Suppose a notorious prostitute gave up her profession, joined a church, went to seminary, became a preacher, established a church, built up it’s membership so that it was able to build a lovely new sanctuary, and then retired. And suppose that after her retirement, a large group of former customers decided to give her an award for being the best prostitute in the business.
She would refuse, right? She would prefer that people not even know about her past, but if they did, she would certainly renounce it. She would publicly return all the money she earned from prostitution to a charity for unwed mothers (or something).
Suppose it was discovered that she financed her new church sanctuary with money she had earned as a prostitute?
Suppose that hundreds of young women read books and articles about her early career and announced that they wanted more than anything to become great prostitutes.
Yes, a very weird story, isn’t it? It is the story of Little Richard. Yes it is.
Let me make absolutely career: Little Richard’s rock’n’roll career was not in any manner really prostitution or like prostitution. I am saying that Little Richard himself, by his own standards as a Christian preacher, came to regard it as such. Insofar as it goes…
Little Richard was perhaps the greatest genius of the early rock’n’roll era. If you have never seen a good video of one of his early performances– and I don’t mean just a clip– you must see it. He is utterly remarkable. Here’s another. And another. He was a whirling dervish of dance and vocals and whoops and hollers and piano, and absolutely mesmerizing. He excited people so much they sometimes broke into a riot.
Watch Paul McCartney sing for the Beatles in the early years. You are watching Little Richard. Watch Mick Jagger, Elvis, David Bowie, Prince, Madonna– all owe an enormous debt to the original, Little Richard. Even Bob Dylan, someone you would not immediately think of as influenced by Little Richard, listed, in his high school year book, the ambition of joining Little Richard’s band.
And then Little Richard got religion.
Little Richard, who had been brought up in the church, of course, always believed in scripture, in Jesus, in the Ten Commandments and the Holy Spirit, but he didn’t care at first. He was flamboyant, charismatic, and absolutely homosexual. He lived the way he wanted. But in the early 1960’s, he embraced the religion of his upbringing and repudiated rock’n’roll. He refused to sing any of his hits. He sang gospel tunes, spirituals. Sometimes he would spice them up with a performance that suggested if not replicated his early career, but mostly he stood on stage in a suit and sang into a microphone while barely moving his body.
He says he gave up homosexual relationships. I’m not sure I believe him. He was still surrounded by gay men at times. It’s very hard to tell because Little Richard was not known for his honesty or candor when it came to his personal history.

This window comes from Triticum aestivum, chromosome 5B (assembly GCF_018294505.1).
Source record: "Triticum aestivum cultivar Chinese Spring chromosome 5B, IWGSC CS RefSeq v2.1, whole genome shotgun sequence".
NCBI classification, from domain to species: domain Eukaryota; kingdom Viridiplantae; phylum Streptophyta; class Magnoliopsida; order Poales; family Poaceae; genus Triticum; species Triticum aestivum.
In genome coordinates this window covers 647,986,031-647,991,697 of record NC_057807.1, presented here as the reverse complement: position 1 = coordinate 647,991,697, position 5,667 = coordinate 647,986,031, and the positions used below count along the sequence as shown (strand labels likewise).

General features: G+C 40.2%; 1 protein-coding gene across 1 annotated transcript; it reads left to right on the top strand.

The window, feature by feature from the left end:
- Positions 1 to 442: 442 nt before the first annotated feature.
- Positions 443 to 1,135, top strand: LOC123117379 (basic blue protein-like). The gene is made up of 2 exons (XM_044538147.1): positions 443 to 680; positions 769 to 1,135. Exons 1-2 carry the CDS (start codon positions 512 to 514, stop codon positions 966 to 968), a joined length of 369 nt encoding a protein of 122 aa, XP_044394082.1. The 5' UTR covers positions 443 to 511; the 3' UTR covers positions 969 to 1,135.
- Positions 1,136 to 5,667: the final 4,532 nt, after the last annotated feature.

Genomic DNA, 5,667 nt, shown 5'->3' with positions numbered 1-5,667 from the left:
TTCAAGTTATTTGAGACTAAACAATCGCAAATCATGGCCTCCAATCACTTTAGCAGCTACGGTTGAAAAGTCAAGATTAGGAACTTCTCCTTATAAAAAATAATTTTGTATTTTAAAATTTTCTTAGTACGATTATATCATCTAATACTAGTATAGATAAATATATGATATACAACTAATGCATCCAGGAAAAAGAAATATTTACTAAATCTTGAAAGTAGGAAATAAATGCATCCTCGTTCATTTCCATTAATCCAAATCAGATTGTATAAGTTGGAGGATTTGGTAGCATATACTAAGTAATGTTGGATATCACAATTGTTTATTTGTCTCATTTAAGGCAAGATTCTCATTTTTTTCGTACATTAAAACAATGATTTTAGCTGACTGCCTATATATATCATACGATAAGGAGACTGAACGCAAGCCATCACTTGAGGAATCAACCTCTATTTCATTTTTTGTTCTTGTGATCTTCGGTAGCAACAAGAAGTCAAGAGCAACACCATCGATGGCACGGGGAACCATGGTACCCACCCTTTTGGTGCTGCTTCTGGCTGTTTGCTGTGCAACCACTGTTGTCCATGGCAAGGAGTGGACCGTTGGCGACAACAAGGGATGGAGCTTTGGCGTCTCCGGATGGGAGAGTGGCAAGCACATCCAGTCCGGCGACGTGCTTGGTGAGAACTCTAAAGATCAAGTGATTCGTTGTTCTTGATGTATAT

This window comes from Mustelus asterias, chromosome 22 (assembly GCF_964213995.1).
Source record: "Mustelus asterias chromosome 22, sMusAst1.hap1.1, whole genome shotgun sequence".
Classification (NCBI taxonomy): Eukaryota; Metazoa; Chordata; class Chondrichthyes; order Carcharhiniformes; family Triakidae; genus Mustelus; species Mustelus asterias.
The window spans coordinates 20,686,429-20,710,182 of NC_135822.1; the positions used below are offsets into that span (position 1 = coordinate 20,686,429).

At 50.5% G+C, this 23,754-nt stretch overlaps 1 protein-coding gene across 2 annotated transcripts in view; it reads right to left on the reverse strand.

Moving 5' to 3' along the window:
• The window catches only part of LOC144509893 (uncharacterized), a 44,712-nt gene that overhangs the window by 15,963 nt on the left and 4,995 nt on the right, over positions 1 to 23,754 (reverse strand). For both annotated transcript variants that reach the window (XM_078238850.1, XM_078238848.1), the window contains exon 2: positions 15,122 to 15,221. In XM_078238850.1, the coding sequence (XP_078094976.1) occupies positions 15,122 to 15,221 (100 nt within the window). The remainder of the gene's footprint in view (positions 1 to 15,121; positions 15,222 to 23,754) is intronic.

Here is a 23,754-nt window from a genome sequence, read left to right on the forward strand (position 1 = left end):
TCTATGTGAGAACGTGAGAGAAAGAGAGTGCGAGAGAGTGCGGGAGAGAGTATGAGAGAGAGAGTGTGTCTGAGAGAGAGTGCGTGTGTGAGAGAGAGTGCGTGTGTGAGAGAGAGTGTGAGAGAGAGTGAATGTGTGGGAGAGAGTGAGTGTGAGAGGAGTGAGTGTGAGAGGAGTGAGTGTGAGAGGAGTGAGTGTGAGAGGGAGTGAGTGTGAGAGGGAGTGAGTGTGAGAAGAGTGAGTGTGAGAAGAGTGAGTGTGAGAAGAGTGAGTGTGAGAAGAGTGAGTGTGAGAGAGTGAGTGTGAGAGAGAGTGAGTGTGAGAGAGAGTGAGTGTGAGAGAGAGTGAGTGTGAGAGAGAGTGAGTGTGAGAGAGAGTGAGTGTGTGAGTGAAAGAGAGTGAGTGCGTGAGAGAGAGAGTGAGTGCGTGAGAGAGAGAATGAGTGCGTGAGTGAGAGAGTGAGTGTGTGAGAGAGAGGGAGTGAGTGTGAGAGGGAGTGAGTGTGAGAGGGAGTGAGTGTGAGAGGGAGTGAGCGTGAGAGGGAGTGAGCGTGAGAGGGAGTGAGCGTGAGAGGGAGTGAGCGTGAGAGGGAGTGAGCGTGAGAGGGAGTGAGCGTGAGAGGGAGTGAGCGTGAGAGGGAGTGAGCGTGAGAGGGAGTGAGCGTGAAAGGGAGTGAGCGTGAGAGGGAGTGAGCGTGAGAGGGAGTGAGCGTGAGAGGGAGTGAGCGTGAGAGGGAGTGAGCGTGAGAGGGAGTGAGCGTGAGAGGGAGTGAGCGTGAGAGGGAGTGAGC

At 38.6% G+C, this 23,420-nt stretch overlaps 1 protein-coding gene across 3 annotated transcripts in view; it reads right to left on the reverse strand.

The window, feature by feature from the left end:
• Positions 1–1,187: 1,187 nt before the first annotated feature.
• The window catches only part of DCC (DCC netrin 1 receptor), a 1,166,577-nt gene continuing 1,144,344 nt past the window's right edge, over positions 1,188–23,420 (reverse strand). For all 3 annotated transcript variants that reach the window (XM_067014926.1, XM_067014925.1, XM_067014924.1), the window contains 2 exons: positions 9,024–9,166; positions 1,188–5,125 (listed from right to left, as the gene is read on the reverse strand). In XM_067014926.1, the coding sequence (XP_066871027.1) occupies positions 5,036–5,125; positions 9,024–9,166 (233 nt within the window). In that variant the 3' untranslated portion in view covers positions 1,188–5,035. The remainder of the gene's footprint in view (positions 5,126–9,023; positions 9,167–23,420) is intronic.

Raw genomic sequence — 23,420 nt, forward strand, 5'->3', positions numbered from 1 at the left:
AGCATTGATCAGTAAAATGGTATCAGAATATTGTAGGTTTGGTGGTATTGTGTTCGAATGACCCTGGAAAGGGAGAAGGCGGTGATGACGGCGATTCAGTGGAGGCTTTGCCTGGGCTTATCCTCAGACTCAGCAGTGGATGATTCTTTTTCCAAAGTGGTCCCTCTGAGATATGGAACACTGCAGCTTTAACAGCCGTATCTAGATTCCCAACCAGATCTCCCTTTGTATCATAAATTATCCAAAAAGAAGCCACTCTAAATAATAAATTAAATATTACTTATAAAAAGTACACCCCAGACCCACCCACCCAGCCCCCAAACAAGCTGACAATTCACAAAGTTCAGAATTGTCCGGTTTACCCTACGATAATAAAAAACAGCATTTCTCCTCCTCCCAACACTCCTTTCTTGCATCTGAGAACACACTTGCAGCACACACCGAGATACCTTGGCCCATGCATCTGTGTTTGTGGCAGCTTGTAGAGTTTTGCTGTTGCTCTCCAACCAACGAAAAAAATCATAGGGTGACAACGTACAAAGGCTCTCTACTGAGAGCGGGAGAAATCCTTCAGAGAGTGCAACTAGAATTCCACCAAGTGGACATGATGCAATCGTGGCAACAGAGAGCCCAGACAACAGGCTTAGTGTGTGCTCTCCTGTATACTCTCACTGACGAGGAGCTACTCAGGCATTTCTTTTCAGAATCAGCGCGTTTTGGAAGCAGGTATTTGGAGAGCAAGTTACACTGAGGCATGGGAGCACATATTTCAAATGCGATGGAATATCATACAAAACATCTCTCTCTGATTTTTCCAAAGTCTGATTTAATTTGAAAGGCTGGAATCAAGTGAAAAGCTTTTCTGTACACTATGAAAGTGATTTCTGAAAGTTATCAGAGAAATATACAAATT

The point is, Little Richard believed that his early career was a sinful expression of a sinful lifestyle– like the prostitute in my fable above. He begged God to forgive him. He tried to go straight and reform.
As the documentary, “Little Richard: I am Everything” makes clear, unlike the prostitute of my fable, he wants it both ways. He demands recognition for the very things he repudiated in his later life. He demands honors and money for behaviors he now condemns, in his earlier self, and, by implication if not directly, in others.
He complains bitterly about not being paid for his sinful expressions.
I found the last half hour of the documentary a bit offensive because of that. That, and the the rather clumsy attempt to blame everything that was denied to Little Richard on homophobia, as if the Beatles, and Elvis, and Tom Petty, and Joni Mitchell, and everyone else go their due, except for poor old gay, black Little Richard. It’s simply not true. Little Richard did not get compensated fairly for his work because the music industry systematically rips off every young artist whatever their color, religion, or sexual orientation.
Do you think there’s a whole lot of straight male artists out there who were paid fairly and who feel that the industry treated them well? Or contemporary female country artists?
Leonard Cohen, incidentally, did the smart thing and retained control of his publishing rights… until his agent talked him into selling the entire catalogue to Sony Music and then pilfered the money forcing him to resume touring again.
And on Excessive Demands from Copyright Owners
On How the Music Industry Brilliantly Extended Ripping off the Artist into the Napster Era
On Ani Di Franco’s lovely resistance.
On the unfortunate delusion embraced by Little Richard’s that authentic sexuality is in conflict with his religious faith and Jesus would never love him as the gay man that he is and always will be.